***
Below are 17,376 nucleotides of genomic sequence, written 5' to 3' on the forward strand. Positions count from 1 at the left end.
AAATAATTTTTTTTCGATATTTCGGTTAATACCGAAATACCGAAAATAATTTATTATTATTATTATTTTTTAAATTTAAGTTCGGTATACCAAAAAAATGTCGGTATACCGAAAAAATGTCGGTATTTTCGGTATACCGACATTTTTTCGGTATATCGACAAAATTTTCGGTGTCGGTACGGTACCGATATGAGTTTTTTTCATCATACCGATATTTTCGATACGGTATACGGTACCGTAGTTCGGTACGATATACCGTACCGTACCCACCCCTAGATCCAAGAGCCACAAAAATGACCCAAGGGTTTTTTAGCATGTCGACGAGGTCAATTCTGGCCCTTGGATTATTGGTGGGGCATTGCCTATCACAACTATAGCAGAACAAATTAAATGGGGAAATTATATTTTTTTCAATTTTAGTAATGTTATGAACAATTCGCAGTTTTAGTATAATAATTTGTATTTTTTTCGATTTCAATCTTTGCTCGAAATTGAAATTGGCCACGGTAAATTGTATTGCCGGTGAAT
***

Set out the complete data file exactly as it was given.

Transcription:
Below are 17,376 nucleotides of genomic sequence, written 5' to 3' on the forward strand. Positions count from 1 at the left end.
AAATAATTTTTTTTCGATATTTCGGTTAATACCGAAATACCGAAAATAATTTATTATTATTATTATTTTTTAAATTTAAGTTCGGTATACCAAAAAAATGTCGGTATACCGAAAAAATGTCGGTATTTTCGGTATACCGACATTTTTTCGGTATATCGACAAAATTTTCGGTGTCGGTACGGTACCGATATGAGTTTTTTTCATCATACCGATATTTTCGATACGGTATACGGTACCGTAGTTCGGTACGATATACCGTACCGTACCCACCCCTAGATCCAAGAGCCACAAAAATGACCCAAGGGTTTTTTAGCATGTCGACGAGGTCAATTCTGGCCCTTGGATTATTGGTGGGGCATTGCCTATCACAACTATAGCAGAACAAATTAAATGGGGAAATTATATTTTTTTCAATTTTAGTAATGTTATGAACAATTCGCAGTTTTAGTATAATAATTTGTATTTTTTTCGATTTCAATCTTTGCTCGAAATTGAAATTGGCCACGGTAAATTGTATTGCCGGTGAAT